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NMSU talk to highlight the difference between science and science fiction

Science fiction movies and television shows are often criticized for their scientific inaccuracy and portrayal of scientists. Stephen Cass, a New York-based science and technology journalist who co-authored the book ?Hollyweird Science,? says filmmakers are actually doing a better job of getting it right.


Head and shoulders of a man
Stephen Cass, a New York-based science and technology journalist who co-authored the book ?Hollyweird Science,? will give the 2016 Gardiner Lecture at 7:30 p.m. on Friday, Oct. 21 at the Las Cruces Convention Center. (Courtesy Photo)

Cass will talk about how the movies can make hot topics in science more accessible to the public for New Mexico State University?s 2016 Gardiner Lecture. Cass will speak after the banquet at the American Physical Society?s Four Corners and Texas Section Joint Meeting at 7:30 p.m. on Friday, Oct. 21 in the Ballroom of the Las Cruces Convention Center.

The Gardiner Lecture is free to the public and not limited to registered meeting participants.

?Stephen Cass will examine the science and technology that inspires fictional science,? said Heinz Nakotte, NMSU physics professor. ?His topics range from quantum mechanics and parallel universes to alien worlds from the perspective of storytellers, researchers, and viewers. We look forward to his lecture.?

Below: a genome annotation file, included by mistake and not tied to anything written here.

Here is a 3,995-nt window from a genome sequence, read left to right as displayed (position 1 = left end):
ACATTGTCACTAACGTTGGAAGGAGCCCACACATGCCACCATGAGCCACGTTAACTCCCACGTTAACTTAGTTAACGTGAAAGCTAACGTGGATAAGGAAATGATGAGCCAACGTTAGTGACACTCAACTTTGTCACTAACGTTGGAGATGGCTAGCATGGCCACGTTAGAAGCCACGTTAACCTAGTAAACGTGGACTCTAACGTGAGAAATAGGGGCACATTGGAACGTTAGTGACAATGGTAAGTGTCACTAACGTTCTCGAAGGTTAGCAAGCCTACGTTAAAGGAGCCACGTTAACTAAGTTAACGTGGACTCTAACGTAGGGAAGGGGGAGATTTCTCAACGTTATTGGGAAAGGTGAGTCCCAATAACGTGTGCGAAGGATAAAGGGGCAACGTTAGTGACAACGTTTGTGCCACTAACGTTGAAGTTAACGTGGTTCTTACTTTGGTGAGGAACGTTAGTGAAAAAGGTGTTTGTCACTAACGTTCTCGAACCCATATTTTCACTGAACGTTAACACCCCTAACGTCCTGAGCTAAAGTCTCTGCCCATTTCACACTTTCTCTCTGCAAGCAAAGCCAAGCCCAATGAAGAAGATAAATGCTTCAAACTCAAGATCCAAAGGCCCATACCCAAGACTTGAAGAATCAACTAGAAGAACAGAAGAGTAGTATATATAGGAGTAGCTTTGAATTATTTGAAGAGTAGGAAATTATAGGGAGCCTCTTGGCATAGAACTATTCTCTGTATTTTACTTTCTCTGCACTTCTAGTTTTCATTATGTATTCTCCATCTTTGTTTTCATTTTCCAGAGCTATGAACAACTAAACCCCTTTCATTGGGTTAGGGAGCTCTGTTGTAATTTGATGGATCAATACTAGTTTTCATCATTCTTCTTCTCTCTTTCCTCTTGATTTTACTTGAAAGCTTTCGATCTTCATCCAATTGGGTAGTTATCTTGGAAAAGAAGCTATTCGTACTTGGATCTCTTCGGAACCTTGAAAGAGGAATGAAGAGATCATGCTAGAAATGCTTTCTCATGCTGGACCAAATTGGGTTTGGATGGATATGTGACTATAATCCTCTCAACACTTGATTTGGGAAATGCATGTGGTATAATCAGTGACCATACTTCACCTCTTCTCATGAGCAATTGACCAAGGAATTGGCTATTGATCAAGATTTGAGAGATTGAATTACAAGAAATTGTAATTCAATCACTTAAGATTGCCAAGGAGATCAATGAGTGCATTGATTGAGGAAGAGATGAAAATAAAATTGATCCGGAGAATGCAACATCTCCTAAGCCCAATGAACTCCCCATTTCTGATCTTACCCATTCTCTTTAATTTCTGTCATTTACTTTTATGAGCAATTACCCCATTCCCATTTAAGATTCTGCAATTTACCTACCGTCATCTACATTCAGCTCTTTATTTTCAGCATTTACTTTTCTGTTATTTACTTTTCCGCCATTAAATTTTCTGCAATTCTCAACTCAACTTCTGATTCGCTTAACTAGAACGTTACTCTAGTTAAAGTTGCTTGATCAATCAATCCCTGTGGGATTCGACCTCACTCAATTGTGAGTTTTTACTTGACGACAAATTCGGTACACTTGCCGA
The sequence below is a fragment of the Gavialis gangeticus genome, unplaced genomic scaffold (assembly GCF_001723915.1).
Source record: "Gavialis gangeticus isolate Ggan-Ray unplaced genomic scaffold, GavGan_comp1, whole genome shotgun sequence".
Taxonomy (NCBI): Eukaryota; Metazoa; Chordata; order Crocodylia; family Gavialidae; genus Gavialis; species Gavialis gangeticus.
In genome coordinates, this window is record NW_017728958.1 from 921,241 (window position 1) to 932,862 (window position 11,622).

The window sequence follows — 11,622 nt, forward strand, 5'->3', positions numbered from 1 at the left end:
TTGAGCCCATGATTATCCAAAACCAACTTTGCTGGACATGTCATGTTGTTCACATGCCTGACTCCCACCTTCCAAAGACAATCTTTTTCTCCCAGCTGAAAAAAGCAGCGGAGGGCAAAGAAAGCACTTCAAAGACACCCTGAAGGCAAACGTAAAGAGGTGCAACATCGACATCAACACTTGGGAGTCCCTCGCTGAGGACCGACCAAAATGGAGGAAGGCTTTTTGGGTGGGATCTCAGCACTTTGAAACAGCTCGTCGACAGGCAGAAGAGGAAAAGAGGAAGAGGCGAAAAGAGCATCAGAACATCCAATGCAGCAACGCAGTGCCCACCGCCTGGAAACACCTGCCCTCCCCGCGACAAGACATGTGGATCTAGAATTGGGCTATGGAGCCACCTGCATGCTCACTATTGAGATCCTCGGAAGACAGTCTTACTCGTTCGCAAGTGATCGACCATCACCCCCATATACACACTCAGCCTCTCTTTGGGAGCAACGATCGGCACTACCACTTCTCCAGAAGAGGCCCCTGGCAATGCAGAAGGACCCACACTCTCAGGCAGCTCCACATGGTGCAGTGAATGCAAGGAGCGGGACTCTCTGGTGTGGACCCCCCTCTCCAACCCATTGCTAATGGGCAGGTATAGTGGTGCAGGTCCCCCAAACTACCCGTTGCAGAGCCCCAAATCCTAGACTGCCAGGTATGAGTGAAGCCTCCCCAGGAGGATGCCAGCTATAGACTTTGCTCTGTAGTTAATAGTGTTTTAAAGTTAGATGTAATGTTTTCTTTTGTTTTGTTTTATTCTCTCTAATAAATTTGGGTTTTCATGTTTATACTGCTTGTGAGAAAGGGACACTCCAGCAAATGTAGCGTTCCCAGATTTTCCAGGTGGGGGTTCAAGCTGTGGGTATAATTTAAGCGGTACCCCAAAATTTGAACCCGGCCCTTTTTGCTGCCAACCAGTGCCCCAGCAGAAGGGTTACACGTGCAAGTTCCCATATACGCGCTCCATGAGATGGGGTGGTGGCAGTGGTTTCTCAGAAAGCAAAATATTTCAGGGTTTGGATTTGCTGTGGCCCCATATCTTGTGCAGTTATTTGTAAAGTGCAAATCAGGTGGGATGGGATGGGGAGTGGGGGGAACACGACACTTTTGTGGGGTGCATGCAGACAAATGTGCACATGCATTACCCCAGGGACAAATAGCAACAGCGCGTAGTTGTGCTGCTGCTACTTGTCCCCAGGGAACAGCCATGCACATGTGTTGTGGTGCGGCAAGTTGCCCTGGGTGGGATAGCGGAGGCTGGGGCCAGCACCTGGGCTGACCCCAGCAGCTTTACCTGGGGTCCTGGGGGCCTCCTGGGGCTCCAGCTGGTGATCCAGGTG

A journalist who specializes in covering physics, aerospace and electrotechnology, Cass studied experimental physics at Trinity College in Dublin before moving into journalism. He is currently a senior editor of IEEE Spectrum magazine and previously worked for Nature, Biotechology, Discover magazine and MIT Technology Review.

Cass was the founding editor of Discover's Science Not Fiction blog, and is the editor of Technology Review's anthology of hard science fiction.

Sponsored by NMSU?s Department of Physics, the lecture series is a tribute to George W. Gardiner, who came to NMSU in 1934 and developed the university?s Department of Physics. Gardiner also founded NMSU?s Physical Sciences Laboratory at NMSU in 1946 and served as its first Director. The George W. Gardiner Memorial Lecture Endowment will fund Cass? lecture.

For more information contact Heinz Nakotte, physics professor, at hnakotte@nmsu.edu.